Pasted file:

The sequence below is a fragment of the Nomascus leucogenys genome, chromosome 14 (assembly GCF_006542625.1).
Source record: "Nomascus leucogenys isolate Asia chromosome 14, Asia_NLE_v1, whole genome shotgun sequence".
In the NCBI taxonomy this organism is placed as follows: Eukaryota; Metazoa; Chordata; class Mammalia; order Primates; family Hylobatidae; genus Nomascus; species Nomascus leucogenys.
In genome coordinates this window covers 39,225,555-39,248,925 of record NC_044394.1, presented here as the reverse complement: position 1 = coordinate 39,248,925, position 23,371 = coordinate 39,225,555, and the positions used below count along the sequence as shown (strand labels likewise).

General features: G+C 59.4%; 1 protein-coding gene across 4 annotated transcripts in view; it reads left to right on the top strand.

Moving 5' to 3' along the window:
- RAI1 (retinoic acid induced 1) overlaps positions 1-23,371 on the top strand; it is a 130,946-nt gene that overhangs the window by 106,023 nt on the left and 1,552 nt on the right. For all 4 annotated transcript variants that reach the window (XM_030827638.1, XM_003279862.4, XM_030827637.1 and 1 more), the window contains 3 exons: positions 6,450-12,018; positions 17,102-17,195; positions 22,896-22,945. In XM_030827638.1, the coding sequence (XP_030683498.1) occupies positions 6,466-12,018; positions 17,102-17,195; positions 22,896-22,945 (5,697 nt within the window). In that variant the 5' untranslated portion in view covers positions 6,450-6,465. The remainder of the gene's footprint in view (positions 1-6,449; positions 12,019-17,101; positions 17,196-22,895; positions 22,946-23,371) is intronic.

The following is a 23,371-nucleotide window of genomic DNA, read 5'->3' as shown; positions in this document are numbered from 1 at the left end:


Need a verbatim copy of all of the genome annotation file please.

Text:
The sequence below is a fragment of the Nomascus leucogenys genome, chromosome 14 (assembly GCF_006542625.1).
Source record: "Nomascus leucogenys isolate Asia chromosome 14, Asia_NLE_v1, whole genome shotgun sequence".
In the NCBI taxonomy this organism is placed as follows: Eukaryota; Metazoa; Chordata; class Mammalia; order Primates; family Hylobatidae; genus Nomascus; species Nomascus leucogenys.
In genome coordinates this window covers 39,225,555-39,248,925 of record NC_044394.1, presented here as the reverse complement: position 1 = coordinate 39,248,925, position 23,371 = coordinate 39,225,555, and the positions used below count along the sequence as shown (strand labels likewise).

General features: G+C 59.4%; 1 protein-coding gene across 4 annotated transcripts in view; it reads left to right on the top strand.

Moving 5' to 3' along the window:
- RAI1 (retinoic acid induced 1) overlaps positions 1-23,371 on the top strand; it is a 130,946-nt gene that overhangs the window by 106,023 nt on the left and 1,552 nt on the right. For all 4 annotated transcript variants that reach the window (XM_030827638.1, XM_003279862.4, XM_030827637.1 and 1 more), the window contains 3 exons: positions 6,450-12,018; positions 17,102-17,195; positions 22,896-22,945. In XM_030827638.1, the coding sequence (XP_030683498.1) occupies positions 6,466-12,018; positions 17,102-17,195; positions 22,896-22,945 (5,697 nt within the window). In that variant the 5' untranslated portion in view covers positions 6,450-6,465. The remainder of the gene's footprint in view (positions 1-6,449; positions 12,019-17,101; positions 17,196-22,895; positions 22,946-23,371) is intronic.

The following is a 23,371-nucleotide window of genomic DNA, read 5'->3' as shown; positions in this document are numbered from 1 at the left end: